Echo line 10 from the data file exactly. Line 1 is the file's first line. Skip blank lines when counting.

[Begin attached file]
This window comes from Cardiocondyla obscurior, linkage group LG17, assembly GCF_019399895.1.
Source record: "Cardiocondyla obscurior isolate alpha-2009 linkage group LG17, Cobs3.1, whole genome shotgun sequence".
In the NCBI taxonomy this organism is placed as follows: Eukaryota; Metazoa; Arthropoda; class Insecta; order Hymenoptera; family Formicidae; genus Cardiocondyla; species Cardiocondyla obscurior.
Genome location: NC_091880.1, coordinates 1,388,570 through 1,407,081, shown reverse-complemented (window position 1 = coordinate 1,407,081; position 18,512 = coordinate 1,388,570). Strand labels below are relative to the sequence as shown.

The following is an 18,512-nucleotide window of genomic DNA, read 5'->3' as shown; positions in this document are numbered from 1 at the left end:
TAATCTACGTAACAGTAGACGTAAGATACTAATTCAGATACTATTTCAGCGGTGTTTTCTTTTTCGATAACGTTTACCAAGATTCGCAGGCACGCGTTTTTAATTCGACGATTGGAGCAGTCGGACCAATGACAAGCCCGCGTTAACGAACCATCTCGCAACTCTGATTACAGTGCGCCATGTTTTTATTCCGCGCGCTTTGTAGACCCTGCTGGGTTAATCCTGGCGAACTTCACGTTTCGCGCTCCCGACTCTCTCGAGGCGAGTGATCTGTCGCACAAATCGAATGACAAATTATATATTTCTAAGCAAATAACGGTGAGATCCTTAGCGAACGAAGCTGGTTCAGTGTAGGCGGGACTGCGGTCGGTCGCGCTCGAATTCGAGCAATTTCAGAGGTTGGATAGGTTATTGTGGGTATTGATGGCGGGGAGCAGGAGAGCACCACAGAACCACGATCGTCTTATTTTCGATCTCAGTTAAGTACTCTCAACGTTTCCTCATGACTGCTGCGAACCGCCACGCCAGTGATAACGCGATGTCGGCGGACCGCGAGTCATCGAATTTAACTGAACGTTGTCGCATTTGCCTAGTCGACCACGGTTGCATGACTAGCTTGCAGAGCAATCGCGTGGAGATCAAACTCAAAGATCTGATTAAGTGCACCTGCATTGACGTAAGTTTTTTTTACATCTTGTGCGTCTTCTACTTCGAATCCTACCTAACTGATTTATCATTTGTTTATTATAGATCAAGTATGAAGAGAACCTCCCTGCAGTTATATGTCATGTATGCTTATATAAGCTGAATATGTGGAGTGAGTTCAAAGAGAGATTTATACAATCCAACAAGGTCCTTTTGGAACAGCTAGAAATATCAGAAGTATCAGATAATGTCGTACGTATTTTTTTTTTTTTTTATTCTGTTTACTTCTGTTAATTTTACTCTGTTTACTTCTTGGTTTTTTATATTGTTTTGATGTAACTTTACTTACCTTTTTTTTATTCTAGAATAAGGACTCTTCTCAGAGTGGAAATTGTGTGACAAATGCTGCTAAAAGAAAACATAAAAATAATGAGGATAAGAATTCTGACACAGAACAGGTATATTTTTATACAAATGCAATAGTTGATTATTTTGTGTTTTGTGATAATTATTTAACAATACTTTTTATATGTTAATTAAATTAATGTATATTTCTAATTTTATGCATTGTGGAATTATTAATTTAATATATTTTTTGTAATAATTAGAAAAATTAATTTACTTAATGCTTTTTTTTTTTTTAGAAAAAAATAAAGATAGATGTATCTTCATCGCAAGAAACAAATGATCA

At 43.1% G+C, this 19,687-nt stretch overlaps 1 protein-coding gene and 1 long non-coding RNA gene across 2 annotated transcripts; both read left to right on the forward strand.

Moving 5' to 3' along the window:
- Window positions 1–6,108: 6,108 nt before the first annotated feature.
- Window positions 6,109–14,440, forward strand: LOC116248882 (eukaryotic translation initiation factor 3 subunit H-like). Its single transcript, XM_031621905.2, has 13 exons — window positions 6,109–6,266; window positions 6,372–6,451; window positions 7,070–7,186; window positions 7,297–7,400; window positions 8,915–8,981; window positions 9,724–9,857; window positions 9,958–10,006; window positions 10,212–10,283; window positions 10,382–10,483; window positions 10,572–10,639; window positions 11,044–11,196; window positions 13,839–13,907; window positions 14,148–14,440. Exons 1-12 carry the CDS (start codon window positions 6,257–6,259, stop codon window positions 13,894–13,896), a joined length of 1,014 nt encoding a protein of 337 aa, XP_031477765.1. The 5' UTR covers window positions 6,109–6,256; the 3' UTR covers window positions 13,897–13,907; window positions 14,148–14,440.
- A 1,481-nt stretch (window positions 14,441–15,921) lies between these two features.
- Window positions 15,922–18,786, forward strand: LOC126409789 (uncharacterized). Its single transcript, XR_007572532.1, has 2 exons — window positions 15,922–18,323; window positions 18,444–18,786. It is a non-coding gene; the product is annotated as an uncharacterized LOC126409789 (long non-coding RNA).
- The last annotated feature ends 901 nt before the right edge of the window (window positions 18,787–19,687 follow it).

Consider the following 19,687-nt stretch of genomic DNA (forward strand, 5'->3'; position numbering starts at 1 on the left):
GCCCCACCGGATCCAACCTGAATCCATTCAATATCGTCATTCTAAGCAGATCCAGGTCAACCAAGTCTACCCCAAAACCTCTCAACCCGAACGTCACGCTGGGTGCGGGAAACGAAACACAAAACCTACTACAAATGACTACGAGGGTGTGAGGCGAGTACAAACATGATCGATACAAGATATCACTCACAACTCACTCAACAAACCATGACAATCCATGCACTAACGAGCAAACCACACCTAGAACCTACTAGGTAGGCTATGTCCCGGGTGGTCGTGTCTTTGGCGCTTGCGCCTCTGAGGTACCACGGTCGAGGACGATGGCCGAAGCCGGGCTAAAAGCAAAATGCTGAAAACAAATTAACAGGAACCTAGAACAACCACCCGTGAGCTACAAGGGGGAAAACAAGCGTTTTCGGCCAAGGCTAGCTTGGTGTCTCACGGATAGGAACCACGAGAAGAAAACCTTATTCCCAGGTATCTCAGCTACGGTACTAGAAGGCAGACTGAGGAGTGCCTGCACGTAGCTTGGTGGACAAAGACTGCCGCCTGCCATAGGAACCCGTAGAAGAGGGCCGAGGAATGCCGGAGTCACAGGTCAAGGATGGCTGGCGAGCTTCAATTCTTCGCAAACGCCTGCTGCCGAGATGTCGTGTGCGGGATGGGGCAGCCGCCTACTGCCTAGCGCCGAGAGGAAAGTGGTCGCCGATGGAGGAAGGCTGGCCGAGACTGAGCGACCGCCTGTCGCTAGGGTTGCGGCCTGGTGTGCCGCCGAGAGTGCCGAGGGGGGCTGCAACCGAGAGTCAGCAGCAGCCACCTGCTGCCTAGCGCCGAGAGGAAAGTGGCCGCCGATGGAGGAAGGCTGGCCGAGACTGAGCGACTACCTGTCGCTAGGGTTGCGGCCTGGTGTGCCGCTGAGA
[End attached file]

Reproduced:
- Window positions 6,109–14,440, forward strand: LOC116248882 (eukaryotic translation initiation factor 3 subunit H-like). Its single transcript, XM_031621905.2, has 13 exons — window positions 6,109–6,266; window positions 6,372–6,451; window positions 7,070–7,186; window positions 7,297–7,400; window positions 8,915–8,981; window positions 9,724–9,857; window positions 9,958–10,006; window positions 10,212–10,283; window positions 10,382–10,483; window positions 10,572–10,639; window positions 11,044–11,196; window positions 13,839–13,907; window positions 14,148–14,440. Exons 1-12 carry the CDS (start codon window positions 6,257–6,259, stop codon window positions 13,894–13,896), a joined length of 1,014 nt encoding a protein of 337 aa, XP_031477765.1. The 5' UTR covers window positions 6,109–6,256; the 3' UTR covers window positions 13,897–13,907; window positions 14,148–14,440.